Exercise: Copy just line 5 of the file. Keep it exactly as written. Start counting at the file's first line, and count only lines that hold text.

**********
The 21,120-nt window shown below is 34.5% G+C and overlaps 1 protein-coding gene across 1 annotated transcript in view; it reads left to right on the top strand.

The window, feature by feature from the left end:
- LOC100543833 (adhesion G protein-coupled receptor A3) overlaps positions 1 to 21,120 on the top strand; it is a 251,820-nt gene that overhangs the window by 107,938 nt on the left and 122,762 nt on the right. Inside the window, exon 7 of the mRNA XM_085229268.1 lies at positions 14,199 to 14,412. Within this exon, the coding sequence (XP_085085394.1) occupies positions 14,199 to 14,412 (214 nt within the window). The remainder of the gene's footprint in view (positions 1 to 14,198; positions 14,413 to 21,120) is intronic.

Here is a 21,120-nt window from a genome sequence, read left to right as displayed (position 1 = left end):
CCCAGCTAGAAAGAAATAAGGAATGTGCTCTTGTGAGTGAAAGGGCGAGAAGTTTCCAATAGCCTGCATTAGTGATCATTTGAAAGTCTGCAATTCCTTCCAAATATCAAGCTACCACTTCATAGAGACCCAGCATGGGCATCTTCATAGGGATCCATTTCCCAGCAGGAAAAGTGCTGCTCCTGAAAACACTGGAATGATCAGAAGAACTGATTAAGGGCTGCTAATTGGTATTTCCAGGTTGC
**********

CCCAGCTAGAAAGAAATAAGGAATGTGCTCTTGTGAGTGAAAGGGCGAGAAGTTTCCAATAGCCTGCATTAGTGATCATTTGAAAGTCTGCAATTCCTTCCAAATATCAAGCTACCACTTCATAGAGACCCAGCATGGGCATCTTCATAGGGATCCATTTCCCAGCAGGAAAAGTGCTGCTCCTGAAAACACTGGAATGATCAGAAGAACTGATTAAGGGCTGCTAATTGGTATTTCCAGGTTGC